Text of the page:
"In power pop circles, the Dwight Twilley band's debut album is a classic, revered for its shiny, nervy blend of sparkling British Invasion pop and old-fashioned rock & roll. In other words, it sounds like Big Star, but with a swagger, a sneer, and a tough garage band mentality. Its rocking spirit is all the more remarkable when you realize that the band in question is simply Twilley and cohort Phil Seymour, and the two played every instrument and produced nearly every cut. Musically, the album is undeniably classicist, but there is so much spirit to the recording and songs that it's hard not to get caught up in the record, particularly when the music is as tight as "I'm on Fire" or as evocative as the lightly psychedelic title track. It's easy to see why this is a power pop touchstone - arriving after the twin titans of Badfinger and Big Star, this has sparkling tunes and a do-it-yourself spirit that isn't just great to listen to, it makes you think you can do it, too. Over the years, it has been proven that it's not that easy, and this record remains one of the greatest power pop platters precisely because of that. - Stephen Thomas Erlewine, AMG
______________________________________________________________________________________________Twilley's first two albums were marginally fascinating because of how obsessively he synthesized the Southern and British pop-rock traditions--like a cool Alex Chilton, or (only we didn't know this yet) a Nick Lowe who worked too hard--and because so few bands were bothering with the kind of catchy '60s-AM songs that Twilley turned out by the half dozen. I suppose anybody who can construct hook-laden pop-rock songs--half good, half-better--without schlocking them up qualifies as a walking treasury of people's art, like Taj Mahal. But because his natural habitat seems to be the studio (a forty-track when he has his druthers), 'Sincerely' does smell a little like a museum. Grade: B+ Robert Christgau, Rock Albums of the Seventies"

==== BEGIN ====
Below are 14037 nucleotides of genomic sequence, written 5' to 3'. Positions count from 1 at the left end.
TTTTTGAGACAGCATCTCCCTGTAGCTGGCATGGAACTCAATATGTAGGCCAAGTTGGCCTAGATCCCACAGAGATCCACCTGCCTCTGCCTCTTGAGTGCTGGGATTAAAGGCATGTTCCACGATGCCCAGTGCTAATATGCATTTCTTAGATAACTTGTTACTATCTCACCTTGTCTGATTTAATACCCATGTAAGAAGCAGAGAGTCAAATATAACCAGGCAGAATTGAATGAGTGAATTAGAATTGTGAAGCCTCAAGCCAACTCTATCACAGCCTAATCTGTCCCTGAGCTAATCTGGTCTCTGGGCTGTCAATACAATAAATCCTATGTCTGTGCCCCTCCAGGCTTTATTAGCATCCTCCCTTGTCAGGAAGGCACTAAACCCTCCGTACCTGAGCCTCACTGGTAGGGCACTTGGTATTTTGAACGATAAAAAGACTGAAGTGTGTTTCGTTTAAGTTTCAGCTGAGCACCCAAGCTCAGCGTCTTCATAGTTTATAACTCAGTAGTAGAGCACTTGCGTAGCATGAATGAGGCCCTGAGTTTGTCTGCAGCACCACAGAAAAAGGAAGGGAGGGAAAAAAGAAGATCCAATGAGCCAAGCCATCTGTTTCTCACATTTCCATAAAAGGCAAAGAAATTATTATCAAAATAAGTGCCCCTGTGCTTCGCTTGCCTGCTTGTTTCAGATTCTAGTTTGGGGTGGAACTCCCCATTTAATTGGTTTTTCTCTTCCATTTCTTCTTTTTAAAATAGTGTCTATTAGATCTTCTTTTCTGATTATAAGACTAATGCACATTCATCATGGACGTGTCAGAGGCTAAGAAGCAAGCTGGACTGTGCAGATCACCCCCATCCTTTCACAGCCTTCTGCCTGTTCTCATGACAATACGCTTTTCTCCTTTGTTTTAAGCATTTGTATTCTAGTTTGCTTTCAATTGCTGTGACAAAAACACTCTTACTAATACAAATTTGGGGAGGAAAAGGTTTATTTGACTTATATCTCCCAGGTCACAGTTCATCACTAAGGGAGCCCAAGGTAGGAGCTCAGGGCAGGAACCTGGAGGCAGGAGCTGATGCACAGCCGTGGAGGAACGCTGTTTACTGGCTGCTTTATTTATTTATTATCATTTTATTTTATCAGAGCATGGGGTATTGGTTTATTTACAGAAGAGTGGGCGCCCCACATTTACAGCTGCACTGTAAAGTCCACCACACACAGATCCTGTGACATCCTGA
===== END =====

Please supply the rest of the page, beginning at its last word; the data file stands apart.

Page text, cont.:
Starry-eyed, sexy power pop, Big Star-Elvis cross-breed
(4 out of 5 stars)
"Cool stuff this, if you spent your late teenage years melting to Big Star's three albums. Great songwriting, effective harmonies, enough hooks to land Ahab's nemesis. Some highlights: the hip-grinding, killer-chorus 'I'm On Fire', apparently a hit at the time though you'll never hear it today (a shame); the hook-a-minute 'Just Like the Sun'; the title cut, a mildly psychedelic minor key lament with nice backwards guitar; 'I'm Losing You', a slow-dance torch song, with it's own built-in mirror ball. There are a few cheesy rockers like 'TV', but don't let that scare you away from America's second best-kept power pop secret from the '70's. And if you like this one, check out their second release 'Twilley Don't Mind'."
"Sincerely" Is An Underrated Masterpiece!!
ronbo | 03/21/1999
(5 out of 5 stars)
"This is a perfect pop album with wonderful songs that, sadly, has remained underappreciated and underrated. One listen to it today, and it stills sounds fresh and undated. If this album were to be released today, critics everywhere would be falling off their arses, searching frantically through their thesaurus for words to describe the genius that was--and is--Dwight Twilley. Twilley mixes rock n roll classicism with pop smarts to create an ear pleasing concoction sure to please anyone. Also recommended: Twilley Don't Mind"
An under appreciated gem
ronbo | Exeter, NH | 05/15/2000
(5 out of 5 stars)
"For a young easterner living in Wichita, Kansas in the fall of 1976, this album was like a breath of fresh air. After several months of progressive (and not so progressive) country music I needed some rock 'n roll. Twilley's influences are very apparent on this disc, from rockabilly ("TV"), to The Beatles circa 1965 ("You Were So Warm") and 1966 ("Sincerely"). The "hit" single, "I'm On Fire" stills rings classic after 24 years. Twilley's talent was putting all of his influences into his music and blending them so well that they are not readily discernable. A great record and a solid artist who went away too quickly. PS: I bought this record to get some new rock 'n roll music, ended up buying three albums, all new, had never heard a note, bought by cover only. They were: Sincerely, Cheap Trick (their first), and Tom Petty & Heartbreakers (their first). Best record buying spree I've ever had!"